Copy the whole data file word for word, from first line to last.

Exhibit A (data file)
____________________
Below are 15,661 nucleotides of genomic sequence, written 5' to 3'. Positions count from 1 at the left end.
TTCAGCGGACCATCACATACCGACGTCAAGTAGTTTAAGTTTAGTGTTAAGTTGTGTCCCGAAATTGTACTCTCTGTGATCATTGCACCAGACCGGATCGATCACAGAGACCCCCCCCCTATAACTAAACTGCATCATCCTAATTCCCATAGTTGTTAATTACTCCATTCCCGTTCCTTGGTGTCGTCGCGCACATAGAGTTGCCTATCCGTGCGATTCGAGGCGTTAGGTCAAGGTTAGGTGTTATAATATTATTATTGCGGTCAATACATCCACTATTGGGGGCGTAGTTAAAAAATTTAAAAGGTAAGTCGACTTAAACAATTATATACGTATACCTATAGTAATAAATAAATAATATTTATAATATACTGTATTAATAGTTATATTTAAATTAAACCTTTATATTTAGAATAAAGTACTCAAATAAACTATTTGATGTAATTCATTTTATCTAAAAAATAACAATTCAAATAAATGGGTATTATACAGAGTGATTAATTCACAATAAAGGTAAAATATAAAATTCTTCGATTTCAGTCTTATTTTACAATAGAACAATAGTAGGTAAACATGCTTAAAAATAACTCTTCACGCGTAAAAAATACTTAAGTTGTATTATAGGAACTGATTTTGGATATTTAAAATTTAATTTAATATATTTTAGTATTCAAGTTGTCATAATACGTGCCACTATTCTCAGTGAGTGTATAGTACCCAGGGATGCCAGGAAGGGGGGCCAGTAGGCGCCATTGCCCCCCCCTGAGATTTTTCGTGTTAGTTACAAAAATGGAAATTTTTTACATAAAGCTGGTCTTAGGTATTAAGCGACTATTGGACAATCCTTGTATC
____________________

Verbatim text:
Below are 15,661 nucleotides of genomic sequence, written 5' to 3'. Positions count from 1 at the left end.
TTCAGCGGACCATCACATACCGACGTCAAGTAGTTTAAGTTTAGTGTTAAGTTGTGTCCCGAAATTGTACTCTCTGTGATCATTGCACCAGACCGGATCGATCACAGAGACCCCCCCCCTATAACTAAACTGCATCATCCTAATTCCCATAGTTGTTAATTACTCCATTCCCGTTCCTTGGTGTCGTCGCGCACATAGAGTTGCCTATCCGTGCGATTCGAGGCGTTAGGTCAAGGTTAGGTGTTATAATATTATTATTGCGGTCAATACATCCACTATTGGGGGCGTAGTTAAAAAATTTAAAAGGTAAGTCGACTTAAACAATTATATACGTATACCTATAGTAATAAATAAATAATATTTATAATATACTGTATTAATAGTTATATTTAAATTAAACCTTTATATTTAGAATAAAGTACTCAAATAAACTATTTGATGTAATTCATTTTATCTAAAAAATAACAATTCAAATAAATGGGTATTATACAGAGTGATTAATTCACAATAAAGGTAAAATATAAAATTCTTCGATTTCAGTCTTATTTTACAATAGAACAATAGTAGGTAAACATGCTTAAAAATAACTCTTCACGCGTAAAAAATACTTAAGTTGTATTATAGGAACTGATTTTGGATATTTAAAATTTAATTTAATATATTTTAGTATTCAAGTTGTCATAATACGTGCCACTATTCTCAGTGAGTGTATAGTACCCAGGGATGCCAGGAAGGGGGGCCAGTAGGCGCCATTGCCCCCCCCTGAGATTTTTCGTGTTAGTTACAAAAATGGAAATTTTTTACATAAAGCTGGTCTTAGGTATTAAGCGACTATTGGACAATCCTTGTATC